When someone tries to persuade you of something that is not actually true, and the persuader knows it is not true, then the persuader is engaged in manipulation – versus argument or discussion.
The claim that this is the shortest international bridge in the world is bogus because (a) both islands are in Canada, and (b) a shorter bridge between Spain and Portugal exists.
Time Magazine engaged in deliberate, and false, propaganda messaging to influence readers to take action. After contacting the magazine, they did, at least, revise the headline (for the 3rd time). They began with the accurate headline “How Asthma Inhalers are Contributing to Climate Change” but immediately changed it and promoted this rude and 100% false headline: “How Asthma Inhalers are Choking the Planet”.
First, making crude humor of asthmatics “choking” is not funny and is rude and insensitive. Second, it is physically impossible for inhalers to be “choking the planet”. In homes where someone uses an inhaler, annual inhaler usage produces about 1% of the total CO2-equivalent gases emitted by the home and life activities during the course of a year. If all inhalers were eliminated tomorrow, there would be no measurable impact on weather or climate over the next 100 years. A worst case inhaler, using data cited by Time and BMJ, produces about half the CO2-equivalent GHC as does a person breathing and exhaling CO2. Seriously. Just breathing is a bigger threat than using inhalers.
Time eventually changed the headline to the better, but still misleading “How One Commonly Used Asthma Inhaler is Damaging the Planet”. Their fiction story also referenced the wrong gas used as a propellant, cited an exaggerated greenhouse gas effect multiplier from an environmental activist group rather than the more modest IPCC AR5 science-based estimate, and then omitted many article changes from their Corrections List. The text itself continues to climate shame asthmatics with the false “Choking the Planet” claim.
This is an example of garbage journalism and how not to do do climate communications.
The claim that “1 in 4 Americans defaulted on their student loans” is a misleading headline from CBS News. The actual number is less than 1 in 20 Americans defaulted – and this was narrowly during the period of The Great Recession, the worst economic collapse since The Great Depression. They have worded the headline to use the method of “anchoring” – when we see this, we immediately think “1 in 4 Americans” have defaulted, which is not true. This appears to be propaganda in support of wiping out student debts.
If you want to get people to tune out and turn off news and information about climate, keep doing this. Per the peer reviewed literature, the claim highlighted above is bull shit. People see that – and not the facts – and just turn it all off. This is not how to present concerns about climate.
A classic illustration of how exaggerated, hyperbolic and untrue statements about climate lead to people conclude that projections of human-induced climate change are not true. Our own thesis is that improved communication comes from honest and accurate presentation of facts and logical arguments. Unfortunately, the climate communications community has, rather consistently, engaged in increasingly shrill propaganda messaging that eventually results in the “The boy who cried wolf” phenomena where no one believes anything anymore. This item illustrates how climate communications has backfired, circled back on itself, and produced an outcome opposite to what was intended.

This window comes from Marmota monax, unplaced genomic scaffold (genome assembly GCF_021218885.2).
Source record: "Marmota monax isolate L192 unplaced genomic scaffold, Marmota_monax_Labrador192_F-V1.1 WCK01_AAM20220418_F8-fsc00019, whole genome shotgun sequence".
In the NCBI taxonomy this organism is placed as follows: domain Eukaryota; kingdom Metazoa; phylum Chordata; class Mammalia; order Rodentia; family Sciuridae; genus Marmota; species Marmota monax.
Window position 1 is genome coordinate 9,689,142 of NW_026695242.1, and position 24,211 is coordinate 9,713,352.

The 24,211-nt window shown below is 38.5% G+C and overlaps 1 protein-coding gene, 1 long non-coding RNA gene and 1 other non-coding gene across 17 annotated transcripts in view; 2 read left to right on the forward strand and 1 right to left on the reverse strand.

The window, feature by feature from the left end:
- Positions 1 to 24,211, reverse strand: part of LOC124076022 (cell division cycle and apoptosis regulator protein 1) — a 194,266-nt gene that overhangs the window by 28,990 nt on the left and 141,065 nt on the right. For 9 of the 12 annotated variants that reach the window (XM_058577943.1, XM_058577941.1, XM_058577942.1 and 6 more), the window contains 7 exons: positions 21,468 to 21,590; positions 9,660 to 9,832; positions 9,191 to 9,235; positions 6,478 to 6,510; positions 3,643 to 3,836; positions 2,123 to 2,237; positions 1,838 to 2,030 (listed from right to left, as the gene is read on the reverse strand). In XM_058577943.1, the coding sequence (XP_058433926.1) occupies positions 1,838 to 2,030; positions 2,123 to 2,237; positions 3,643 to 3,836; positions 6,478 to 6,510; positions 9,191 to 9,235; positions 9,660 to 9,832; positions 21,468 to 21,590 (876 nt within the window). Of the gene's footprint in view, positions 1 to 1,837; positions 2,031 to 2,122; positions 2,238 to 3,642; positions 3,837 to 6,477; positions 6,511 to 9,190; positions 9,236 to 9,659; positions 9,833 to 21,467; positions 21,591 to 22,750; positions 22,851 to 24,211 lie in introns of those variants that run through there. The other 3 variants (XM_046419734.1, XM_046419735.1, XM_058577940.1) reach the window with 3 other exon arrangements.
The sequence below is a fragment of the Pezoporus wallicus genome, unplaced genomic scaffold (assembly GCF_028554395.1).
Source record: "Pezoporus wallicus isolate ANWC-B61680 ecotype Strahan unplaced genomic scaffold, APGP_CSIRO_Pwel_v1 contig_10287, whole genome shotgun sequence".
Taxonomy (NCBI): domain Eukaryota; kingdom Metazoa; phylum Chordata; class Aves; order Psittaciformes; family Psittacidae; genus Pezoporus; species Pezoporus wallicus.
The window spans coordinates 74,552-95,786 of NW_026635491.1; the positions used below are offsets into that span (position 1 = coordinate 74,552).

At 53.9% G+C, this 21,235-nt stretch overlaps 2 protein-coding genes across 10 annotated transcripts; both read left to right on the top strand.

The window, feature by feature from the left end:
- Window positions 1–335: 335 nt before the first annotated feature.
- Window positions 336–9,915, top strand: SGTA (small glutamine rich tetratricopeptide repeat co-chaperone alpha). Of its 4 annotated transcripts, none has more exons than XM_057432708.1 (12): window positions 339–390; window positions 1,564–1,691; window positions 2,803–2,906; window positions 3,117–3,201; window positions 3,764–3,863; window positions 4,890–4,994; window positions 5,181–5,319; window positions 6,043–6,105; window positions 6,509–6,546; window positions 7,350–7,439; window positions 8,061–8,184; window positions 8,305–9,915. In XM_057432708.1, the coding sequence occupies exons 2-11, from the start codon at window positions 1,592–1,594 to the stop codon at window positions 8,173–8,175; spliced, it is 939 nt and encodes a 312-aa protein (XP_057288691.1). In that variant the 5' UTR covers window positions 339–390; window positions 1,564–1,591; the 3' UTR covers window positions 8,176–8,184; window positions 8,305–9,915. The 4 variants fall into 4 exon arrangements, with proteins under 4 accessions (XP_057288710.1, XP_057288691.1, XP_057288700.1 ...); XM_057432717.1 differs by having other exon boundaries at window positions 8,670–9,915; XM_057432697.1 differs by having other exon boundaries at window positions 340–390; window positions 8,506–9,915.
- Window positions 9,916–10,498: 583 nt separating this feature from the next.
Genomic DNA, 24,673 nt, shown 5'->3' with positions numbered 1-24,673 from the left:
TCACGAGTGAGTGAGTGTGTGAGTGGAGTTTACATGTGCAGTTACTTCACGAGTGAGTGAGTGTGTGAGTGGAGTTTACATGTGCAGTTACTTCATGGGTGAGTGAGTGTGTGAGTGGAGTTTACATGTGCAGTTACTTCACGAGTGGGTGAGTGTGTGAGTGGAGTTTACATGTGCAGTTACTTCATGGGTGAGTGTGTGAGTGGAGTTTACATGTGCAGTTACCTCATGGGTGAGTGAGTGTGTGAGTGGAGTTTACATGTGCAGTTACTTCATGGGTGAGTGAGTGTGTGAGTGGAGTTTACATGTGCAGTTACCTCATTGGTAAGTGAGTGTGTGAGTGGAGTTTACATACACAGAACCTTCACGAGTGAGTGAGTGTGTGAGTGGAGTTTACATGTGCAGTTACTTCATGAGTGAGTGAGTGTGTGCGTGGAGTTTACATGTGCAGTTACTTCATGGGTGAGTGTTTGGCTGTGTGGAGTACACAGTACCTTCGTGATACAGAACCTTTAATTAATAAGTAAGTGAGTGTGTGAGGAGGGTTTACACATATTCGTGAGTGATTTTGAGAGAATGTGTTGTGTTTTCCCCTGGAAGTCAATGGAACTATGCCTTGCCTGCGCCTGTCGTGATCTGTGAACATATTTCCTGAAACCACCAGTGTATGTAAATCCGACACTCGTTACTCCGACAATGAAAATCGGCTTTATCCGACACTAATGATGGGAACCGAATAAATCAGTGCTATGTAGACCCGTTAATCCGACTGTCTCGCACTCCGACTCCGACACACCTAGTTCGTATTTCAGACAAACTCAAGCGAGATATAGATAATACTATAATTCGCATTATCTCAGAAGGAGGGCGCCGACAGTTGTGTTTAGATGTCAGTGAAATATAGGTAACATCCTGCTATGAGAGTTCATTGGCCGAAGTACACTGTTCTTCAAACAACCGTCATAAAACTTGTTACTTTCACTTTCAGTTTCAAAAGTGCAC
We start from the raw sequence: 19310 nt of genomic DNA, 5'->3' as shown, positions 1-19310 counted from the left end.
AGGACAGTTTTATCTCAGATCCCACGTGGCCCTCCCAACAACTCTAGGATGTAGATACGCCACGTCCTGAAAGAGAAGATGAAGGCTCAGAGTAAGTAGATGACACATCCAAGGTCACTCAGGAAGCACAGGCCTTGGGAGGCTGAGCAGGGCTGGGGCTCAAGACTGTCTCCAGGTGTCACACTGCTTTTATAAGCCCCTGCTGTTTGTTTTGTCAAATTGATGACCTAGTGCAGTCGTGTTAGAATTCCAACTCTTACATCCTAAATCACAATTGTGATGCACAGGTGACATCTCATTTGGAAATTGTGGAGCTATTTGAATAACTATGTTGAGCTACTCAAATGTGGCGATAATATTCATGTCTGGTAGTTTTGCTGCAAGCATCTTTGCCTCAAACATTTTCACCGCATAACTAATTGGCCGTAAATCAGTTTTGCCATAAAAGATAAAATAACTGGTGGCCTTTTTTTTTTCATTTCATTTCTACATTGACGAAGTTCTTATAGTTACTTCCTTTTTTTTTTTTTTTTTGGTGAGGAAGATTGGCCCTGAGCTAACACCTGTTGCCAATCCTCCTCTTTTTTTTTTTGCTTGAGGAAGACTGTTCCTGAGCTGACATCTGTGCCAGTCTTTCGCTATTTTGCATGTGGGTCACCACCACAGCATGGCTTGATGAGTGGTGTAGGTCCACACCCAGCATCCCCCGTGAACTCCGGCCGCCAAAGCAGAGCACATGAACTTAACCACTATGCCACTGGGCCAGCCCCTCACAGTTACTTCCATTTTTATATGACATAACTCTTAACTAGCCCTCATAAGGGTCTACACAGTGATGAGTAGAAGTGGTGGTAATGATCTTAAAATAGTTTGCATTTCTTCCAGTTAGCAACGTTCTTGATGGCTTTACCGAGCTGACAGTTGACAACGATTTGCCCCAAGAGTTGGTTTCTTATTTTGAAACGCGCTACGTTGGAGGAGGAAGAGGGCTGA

Two professors took a look at how the media has reported on the topic of climate and found that almost all news reports leave out critical and basic facts about climate. A corollary is that instead of reporting facts and the use of logic that supports anthropogenic climate change, most turn to propaganda methods such as appeal to authority, fear, name calling (“deniers”), get-on-the-bandwagon and so on. Incredibly, as I was writing this post The Nature Conservancy sent an email fundraising solicitation which illustrates the point: the first sentence of the email makes 4 demonstrably false claims to create fear about changes in climate. “Factfulness” teaches us how to detect when we are being misled – this turned out to be classic example of a charitable organization making exaggerated claims not supported by reputable science organizations (IPCC, NOAA, The Royal Society).
This post may be the first of several on how climate communications has been badly bungled by reliance on propaganda methods, rather than sticking with facts and logic.
The illustration graphic is false, although you might believe it is true because most of the news media reported this topic, as illustrated in the graphic.
The reported information, however, is 100% false and is readily shown as false by a simple example (click through to read why its false). This incorrect information was widely reported and established as a fact. This occurred either because reporters had no understanding of what they report on (far too often to be the case) or because they deliberately misled their readers and viewers.
Reporter and their layers and layers of fact checkers, misquotes a Kaiser Family Foundation study by a factor of 1,000 – changing MILLIONS to BILLIONS. The only appropriate word for this is idiocy.
Social media is a frictionless platform for the dissemination of propaganda messaging. Seeing what just took place in the past few days, can you imagine the firepower about to be unleashed during the next national election in the U.S.? The brutal propaganda messaging on social media threatens to take down democracy.